Previous: Favorite Hit Country Songs of 1996
I called 1996 a stacked year in the last edition of this series, one that would likely only be rivaled by 1992, just according to a quick, cursory glance. I wish I could say that remained true, but I’m going to hold off on those designations until we’ve reached the conclusion of this decade, because 1995 proves we’re definitely in the heart of ‘90s country, and all winners because of it.
At any rate, I am going to predict that no other year will give me the trouble of sorting itself out quite like this year did, because on sheer quantity alone, there are songs that aren’t even honorable mentions here that might have made other top 10 lists on weaker years; it’s that stacked, and has been revised more times than I care to admit. And what’s more is that there are several songs here that I’d count among my favorites of the entire decade entirely – an abundance of riches in quality and quantity. Of course, given that we’re now smack-dab in the middle of one of the genre’s most lucrative decades – critically and commercially, especially given how this is basically the peak of the boom period – it shouldn’t feel as surprising as it does. It just means we’re in for a fantastic batch of music.
As a refresher, regardless of whether you are or aren’t new to this feature, this is a series in which we explore the hits of yesteryear – not necessarily the best or most impactful ones (because that’s just a silly exercise anyway), but rather just personal favorites, meaning I invite you to share yours, as well. If you’re curious as to what qualifies for this particular list, here’s a handy guide. Let’s get started.
No. 10 – Mary Chapin Carpenter, “Tender When I Want to Be” (written by Mary Chapin Carpenter)
This one snuck up on me when I revisited it. Maybe it was that impeccable roiling melodic groove that sucked me in and wouldn’t let go, or maybe it’s because for as many songs as Mary Chapin Carpenter has where her guard is up, letting it down here is the entire point. Granted, I do love the no-frills bite of her other material, but this optimistic love song where she leans into the wind – consequences be damned – is a nice change of pace, allowing both partners to stand on an equal level with one another, which is the healthier way to go anyway if it’s a relationship meant to last. It may be underrated in her general discography, but something this infectious and breezy is too potent to deny.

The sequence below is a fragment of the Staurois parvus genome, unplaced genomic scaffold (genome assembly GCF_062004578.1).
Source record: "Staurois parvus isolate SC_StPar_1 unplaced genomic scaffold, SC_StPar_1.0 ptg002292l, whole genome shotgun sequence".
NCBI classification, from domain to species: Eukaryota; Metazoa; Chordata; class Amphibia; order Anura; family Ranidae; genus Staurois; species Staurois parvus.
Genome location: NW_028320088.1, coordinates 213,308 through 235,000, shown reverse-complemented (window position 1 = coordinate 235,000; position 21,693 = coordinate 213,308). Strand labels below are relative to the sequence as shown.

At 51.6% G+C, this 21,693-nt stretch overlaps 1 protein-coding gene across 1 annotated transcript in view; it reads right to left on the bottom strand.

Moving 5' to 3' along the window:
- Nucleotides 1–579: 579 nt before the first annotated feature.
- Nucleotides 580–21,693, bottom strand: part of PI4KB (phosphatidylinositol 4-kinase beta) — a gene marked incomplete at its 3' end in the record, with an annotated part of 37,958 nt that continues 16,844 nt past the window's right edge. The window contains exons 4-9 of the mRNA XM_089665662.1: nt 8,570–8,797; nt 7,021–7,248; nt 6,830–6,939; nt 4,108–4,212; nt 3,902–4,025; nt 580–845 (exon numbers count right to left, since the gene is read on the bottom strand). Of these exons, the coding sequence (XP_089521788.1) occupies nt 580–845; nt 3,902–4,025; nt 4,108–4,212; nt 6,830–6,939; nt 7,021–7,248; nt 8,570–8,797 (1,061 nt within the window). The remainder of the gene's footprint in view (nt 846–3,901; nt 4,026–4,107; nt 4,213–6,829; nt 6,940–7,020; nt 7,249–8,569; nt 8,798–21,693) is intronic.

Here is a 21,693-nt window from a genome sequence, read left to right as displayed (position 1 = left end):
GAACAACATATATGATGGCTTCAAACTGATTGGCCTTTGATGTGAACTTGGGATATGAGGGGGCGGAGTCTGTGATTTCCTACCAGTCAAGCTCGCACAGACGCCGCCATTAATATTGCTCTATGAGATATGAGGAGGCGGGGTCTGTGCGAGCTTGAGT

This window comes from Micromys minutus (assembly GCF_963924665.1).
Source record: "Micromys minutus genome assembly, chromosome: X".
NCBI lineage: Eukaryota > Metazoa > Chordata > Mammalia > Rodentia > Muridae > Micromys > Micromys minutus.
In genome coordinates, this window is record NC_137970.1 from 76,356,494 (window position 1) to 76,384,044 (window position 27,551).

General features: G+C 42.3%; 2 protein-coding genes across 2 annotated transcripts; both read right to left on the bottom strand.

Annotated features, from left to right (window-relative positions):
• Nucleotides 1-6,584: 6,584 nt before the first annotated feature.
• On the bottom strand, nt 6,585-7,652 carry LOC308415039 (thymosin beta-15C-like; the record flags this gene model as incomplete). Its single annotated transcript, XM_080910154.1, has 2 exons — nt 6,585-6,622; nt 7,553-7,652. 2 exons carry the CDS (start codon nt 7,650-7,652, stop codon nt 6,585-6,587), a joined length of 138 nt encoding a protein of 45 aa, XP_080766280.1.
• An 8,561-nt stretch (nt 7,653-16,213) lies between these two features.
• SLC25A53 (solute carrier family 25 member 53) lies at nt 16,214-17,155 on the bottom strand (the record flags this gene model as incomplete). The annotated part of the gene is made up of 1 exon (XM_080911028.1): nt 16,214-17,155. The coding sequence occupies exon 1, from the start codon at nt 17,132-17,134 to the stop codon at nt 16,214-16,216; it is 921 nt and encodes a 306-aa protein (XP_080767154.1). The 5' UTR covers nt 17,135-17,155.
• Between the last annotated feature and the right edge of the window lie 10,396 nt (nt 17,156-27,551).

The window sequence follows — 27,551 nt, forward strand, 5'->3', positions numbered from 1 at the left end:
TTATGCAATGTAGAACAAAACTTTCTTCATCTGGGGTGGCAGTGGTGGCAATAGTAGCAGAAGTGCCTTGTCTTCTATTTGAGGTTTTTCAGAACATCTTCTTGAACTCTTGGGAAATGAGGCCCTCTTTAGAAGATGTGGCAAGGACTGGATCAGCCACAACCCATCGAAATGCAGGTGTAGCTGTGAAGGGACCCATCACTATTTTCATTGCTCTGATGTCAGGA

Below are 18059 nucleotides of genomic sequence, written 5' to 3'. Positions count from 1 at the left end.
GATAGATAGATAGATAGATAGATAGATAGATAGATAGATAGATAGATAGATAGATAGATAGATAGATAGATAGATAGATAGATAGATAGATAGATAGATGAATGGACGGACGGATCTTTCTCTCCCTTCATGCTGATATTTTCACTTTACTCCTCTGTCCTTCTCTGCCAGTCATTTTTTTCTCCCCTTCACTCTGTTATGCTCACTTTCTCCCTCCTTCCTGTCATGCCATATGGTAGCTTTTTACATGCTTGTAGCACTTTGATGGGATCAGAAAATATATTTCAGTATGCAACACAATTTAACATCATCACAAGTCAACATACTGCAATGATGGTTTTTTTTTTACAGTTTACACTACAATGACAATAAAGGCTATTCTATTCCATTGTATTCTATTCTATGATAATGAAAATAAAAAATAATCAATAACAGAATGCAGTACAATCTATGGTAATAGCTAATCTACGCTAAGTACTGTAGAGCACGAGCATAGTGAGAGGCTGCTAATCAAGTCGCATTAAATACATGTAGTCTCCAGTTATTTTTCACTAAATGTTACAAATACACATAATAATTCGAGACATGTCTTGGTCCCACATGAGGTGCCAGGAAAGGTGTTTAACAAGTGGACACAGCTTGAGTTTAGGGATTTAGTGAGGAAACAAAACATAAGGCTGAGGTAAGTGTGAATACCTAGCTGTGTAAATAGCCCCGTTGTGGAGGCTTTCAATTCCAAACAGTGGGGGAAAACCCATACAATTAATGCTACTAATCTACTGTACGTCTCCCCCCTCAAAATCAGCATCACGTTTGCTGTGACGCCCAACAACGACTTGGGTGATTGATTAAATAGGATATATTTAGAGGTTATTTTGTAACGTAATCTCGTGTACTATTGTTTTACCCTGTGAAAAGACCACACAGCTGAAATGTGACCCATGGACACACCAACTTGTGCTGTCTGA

No. 9 – Alan Jackson, “Song For the Life” (written by Rodney Crowell)
I’m not surprised to see Alan Jackson grace another list of mine, but that he’s only helping to start it off with one of my favorites of his really says a lot about what’s ahead. And while he is playing to comfortable territory here off the spacious neotraditional mix where everything from the understated piano to the fiddle sounds impeccable opposite his warm, graceful charisma, like with most tracks of his, it’s the writing that pulls me in further. Like with “Remember When,” this is Jackson taking a moment to get personal and reflect on the journey thus far, framed through the sense of humanity that underscores so many of his best works … albeit through Rodney Crowell’s perspective this time around.
How fitting that it feels natural regardless, though, especially when the ultimate lesson is that he’s still learning how to be more expressive and empathetic, with an open admittance that he’s had his faults but is working to overcome them and become more mature. It’s a really starkly presented sentiment from two masters of the craft, and the proof of concept for this song’s message is evident in nearly everything that came afterward from both of them… and before, really.